For years my ideal wrestler was six feet tall, weight 175 to 185 pounds, in short, my size back in my teens and twenties when I was wrestling roommates and pals.  This ideal was less arrogant egotism than yearning for an opponent who would be my perfect match.  Most of the buds and buds of buds I wrestled were a couple of inches taller and perhaps ten, fifteen pounds heavier.  These guys were college athletes, football mostly, and they made short work of me.  I didn't mind.  I loved it.  Rarely I wrestled a smaller guy--I'm thinking particularly of this one guy who was three inches or so shorter and about ten or fifteen pounds lighter, built tightly like a tennis player.  We were a fairly even match--his agility and strength balancing my bulk and aggressiveness.  Our two or three matches were close contests.  I wasn't humiliated exactly, but I expected to show better than I did against him.  Still, I appreciated a match that could sustain a struggle of fifteen minutes or so, without one of us holding back.

Not only were tall, junior heavyweights my ideal, but for years I paid no attention to anyone falling outside those boundaries--larger or, especially, smaller.  I wouldn't exactly call myself a body fascist or size queen, as much as I was just a guy wanting long, strenuous contests with a well-matched foe.  I watched the so-called featherweights on TV with interest, though at a distance, without ever entering into the matches imaginatively--and such contests were rare back then in American pro wrestling.  Although, as I have mentioned elsewhere, midget wrestling in the pro ring always held a certain fascination for me, as did slim lady pros, with their quick, ferocious moves, it's been only recently that I developed a taste for little guys, namely men in the 5'6" to 5'8" range.  I suppose as I got older and prospects for real competition diminished as I drifted away from wrestling towards other things, I realized I could be any size I liked in my wrestling fantasies and so, therefore, could my imaginary opponents.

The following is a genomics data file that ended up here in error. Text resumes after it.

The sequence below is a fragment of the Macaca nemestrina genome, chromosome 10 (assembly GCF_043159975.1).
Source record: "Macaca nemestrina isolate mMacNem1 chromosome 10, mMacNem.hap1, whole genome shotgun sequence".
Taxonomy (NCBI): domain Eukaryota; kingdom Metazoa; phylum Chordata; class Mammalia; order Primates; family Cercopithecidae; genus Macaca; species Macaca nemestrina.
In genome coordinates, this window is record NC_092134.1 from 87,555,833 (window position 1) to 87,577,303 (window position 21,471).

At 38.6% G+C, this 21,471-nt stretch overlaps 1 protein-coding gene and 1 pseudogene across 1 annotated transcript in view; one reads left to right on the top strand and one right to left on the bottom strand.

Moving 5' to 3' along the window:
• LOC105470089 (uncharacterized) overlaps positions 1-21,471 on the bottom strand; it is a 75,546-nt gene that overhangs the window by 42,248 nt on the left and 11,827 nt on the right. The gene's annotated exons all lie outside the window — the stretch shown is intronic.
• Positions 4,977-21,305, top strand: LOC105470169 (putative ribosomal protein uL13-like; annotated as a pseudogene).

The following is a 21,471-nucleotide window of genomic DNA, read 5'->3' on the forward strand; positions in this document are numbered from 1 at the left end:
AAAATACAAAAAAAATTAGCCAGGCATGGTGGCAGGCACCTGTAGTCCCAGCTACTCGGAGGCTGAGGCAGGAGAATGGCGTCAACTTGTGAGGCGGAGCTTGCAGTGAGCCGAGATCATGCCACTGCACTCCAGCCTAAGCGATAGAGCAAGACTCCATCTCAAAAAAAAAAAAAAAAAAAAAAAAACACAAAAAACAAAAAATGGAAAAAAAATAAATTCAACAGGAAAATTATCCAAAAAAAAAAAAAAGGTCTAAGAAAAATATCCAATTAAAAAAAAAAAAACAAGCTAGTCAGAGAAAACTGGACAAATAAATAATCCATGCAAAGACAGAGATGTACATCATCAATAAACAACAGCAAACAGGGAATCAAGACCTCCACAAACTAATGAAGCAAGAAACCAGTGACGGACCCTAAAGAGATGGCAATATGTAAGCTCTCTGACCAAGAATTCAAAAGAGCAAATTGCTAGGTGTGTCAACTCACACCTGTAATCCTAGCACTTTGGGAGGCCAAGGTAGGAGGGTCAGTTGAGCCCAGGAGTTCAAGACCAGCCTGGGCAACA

El Ligero (the name means "lightweight") is a case in point.  Ligero, 26, 5'6", 161, bears out the observation Jonathan Swift made in the first and second books of Gulliver's Travels--that, aesthetically, smaller men are more perfectly formed and graceful, their pores invisible and movements quick, but larger men's flaws are harder to overlook, and their added size creates  only more room for imperfection to manifest itself.  His face is hidden, but El Ligero's body is a work of art--symmetrical, streamlined, coiled tight like a spring ready to bounce.  No wonder he has been a fixture on the European wrestling scene for ten years now and with over a hundred wrestling companies.  The man is amazing.  The wrestler is English, but the character hails from "Los Sancho, Mexico, which sadly has burnt down."  But for years I didn't "get" him--he was small, and frankly I couldn't get over that mask of his.  Now I find myself becoming tolerant of the horns and Muppet colors of his gear.  He hasn't entered my fantasies, but that may be just a matter of time.  He and small wrestlers like him are on my radar now.  These shots (by Tony Knox) show El Ligero facing Darran Burridge, 29, 6'1", 220#, before a standing room only crowd for 1PW last Saturday.  The big man won, but I bet it was the little man's moves that everyone remembers.


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